Despite the rivalry being a great one it has seen Thailand use home advantage to great effect, and that was seen again today as Pungluang Sor Singyu (51-3, 35) scored a surprise stoppage of Ryo Akaho (26-2-2, 18) and left Japanese still looking for their first world title victory in the land of smiles.
Prior to the bout the Thais played games, as they often do. The two men were in the ring for more than 20 minutes for the first punch was thrown. Whilst they were in the ring introductions were given to every one, from the judges and referees to the sponsors. Those introductions were then followed by national anthems as the Thai's stalled, and tried to break the concentration of the visitor before a punch was even thrown. It wasn't unexpected but it did look like it worked with Akaho looking frustrated as the camera zoomed in on him waiting for the fight to start.
As soon as the fight started it was clear that the build up had frustrated Akaho who began by throwing some ridiculous shots. Pungluang wasn't looking great himself but seemed to know that if he kept getting into Akaho's head this was going to be easy. As part of getting to Akaho the Thai held, hit behind the head and bent the rules, without breaking them. He took a warning from referee Robert Byrd inside the opening stanza but it was clear that Akaho wasn't enjoy it as he complained several times to the referee. Other than the dirty action the opening round was close, intense and it looked like both were going to go for an early finish.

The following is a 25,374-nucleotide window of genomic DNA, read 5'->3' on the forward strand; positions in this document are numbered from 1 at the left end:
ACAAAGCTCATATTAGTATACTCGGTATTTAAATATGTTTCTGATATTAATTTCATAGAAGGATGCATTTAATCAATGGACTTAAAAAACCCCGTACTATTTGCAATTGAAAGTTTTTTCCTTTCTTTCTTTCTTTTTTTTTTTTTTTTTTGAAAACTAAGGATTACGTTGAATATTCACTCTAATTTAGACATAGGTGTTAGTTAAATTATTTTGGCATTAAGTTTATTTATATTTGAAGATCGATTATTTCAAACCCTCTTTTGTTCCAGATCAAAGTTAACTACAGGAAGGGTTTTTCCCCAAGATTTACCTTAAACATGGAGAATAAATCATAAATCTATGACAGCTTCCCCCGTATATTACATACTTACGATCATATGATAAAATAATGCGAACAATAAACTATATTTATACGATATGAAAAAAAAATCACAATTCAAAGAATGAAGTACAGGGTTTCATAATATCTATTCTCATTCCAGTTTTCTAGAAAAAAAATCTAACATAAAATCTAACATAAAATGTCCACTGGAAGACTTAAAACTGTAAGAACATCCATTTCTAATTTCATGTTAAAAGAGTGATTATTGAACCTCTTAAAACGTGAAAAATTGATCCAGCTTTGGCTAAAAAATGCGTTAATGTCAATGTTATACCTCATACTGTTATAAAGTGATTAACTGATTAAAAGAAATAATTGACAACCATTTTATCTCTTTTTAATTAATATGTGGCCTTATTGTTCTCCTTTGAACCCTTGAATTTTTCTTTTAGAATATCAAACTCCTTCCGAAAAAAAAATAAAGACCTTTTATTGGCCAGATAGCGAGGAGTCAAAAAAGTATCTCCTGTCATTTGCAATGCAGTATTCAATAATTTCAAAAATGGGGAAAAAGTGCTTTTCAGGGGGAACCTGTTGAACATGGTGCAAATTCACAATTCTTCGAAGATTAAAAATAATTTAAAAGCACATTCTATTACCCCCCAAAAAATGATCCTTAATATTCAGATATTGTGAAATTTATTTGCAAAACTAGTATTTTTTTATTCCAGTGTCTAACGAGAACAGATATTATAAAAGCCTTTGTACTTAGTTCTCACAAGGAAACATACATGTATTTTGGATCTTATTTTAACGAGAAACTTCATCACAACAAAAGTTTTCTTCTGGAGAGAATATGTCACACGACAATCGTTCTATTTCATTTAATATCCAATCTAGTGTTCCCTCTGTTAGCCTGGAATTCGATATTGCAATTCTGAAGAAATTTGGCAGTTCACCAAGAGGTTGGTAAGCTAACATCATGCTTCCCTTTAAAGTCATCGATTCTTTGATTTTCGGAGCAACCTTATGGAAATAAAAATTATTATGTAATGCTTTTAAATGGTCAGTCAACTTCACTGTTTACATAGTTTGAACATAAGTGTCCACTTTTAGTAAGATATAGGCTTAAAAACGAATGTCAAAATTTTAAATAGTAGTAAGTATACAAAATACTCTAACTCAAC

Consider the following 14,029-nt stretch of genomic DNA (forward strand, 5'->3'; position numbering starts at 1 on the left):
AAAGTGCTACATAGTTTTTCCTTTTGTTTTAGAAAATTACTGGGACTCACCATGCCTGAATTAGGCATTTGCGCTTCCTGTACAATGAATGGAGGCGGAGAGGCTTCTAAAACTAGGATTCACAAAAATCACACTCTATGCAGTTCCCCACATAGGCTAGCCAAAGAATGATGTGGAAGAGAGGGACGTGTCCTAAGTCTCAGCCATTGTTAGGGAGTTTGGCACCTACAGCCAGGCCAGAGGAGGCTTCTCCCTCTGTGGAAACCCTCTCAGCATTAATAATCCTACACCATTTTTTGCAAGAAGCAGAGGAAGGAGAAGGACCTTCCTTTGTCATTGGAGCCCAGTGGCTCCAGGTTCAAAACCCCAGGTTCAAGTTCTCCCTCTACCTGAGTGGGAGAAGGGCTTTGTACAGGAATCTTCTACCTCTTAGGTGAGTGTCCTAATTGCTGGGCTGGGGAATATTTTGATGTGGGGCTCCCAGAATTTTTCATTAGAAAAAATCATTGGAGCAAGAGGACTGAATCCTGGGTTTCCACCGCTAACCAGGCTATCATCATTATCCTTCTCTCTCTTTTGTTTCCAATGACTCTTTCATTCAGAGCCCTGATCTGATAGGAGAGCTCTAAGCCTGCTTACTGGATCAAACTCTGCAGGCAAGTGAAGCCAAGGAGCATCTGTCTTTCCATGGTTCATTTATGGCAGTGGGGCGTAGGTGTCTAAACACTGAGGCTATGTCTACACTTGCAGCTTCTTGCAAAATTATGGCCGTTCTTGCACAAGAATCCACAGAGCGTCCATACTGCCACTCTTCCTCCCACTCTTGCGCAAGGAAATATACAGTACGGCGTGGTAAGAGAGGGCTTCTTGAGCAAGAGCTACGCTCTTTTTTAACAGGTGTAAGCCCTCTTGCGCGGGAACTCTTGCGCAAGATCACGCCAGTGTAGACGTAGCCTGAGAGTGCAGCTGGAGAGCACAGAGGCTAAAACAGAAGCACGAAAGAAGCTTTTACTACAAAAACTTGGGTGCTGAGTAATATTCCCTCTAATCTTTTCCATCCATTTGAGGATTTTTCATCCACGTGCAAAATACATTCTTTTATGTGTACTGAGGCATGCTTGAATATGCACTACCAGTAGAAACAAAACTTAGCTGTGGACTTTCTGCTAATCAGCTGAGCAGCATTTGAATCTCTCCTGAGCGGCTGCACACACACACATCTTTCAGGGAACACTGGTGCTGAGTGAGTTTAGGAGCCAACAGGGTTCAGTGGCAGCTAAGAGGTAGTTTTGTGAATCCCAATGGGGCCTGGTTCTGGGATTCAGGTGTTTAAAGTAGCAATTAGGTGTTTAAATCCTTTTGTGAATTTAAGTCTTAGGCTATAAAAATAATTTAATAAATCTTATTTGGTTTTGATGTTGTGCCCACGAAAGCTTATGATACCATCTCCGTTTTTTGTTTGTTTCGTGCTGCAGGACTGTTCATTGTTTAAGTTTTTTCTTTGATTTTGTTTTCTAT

In round 2 Pungluang seemed to jump start the round, immediately taking the fight to the visitor who was caught in his own corner. Akaho escapes the situation and manages to have some success of his own before being turned in a neutral corner by Pungluang. The movement of Pungluang, and the frustration of Akaho, saw the Japanese fighter sending himself into the turnbuckle head first. Instantly Pungluang smelled blood and unload with Akaho unable to respond, or defend himself. The assault was vicious and quickly sent Akaho down, where he remain until the bout was stopped.
Whilst Pungluang did appear to land a shot to the back of Akaho's head, it did look like an innocuous blow with the other shots in the sequence being the ones that ended the bout. Those were landed whilst Akaho seemed to be trying to grab the ropes to steady himself, and as a result he left himself open to some clean bombs which landed hard.
For Akaho this is a second disappointment at the world level after a previous loss, at Super Flyweight, to Yota Sato. Amazingly the loss has seen Japanese fighters fall to 0-3 in Bantamweight title bouts outside of Japan this year, with losses also coming for Tomoki Kameda and Ryosuke Iwasa. As for Pungluang it's a career defining victory and sees him becoming a 2-time world champion. The interesting question now is what Pungluang does in his first defense as he will now become a marked man for fighters like Ryo Matsumoto, Zhanat Zhakiyanov and Shohei Omori, all of whom may have the backing to get the Thai outside of his homeland.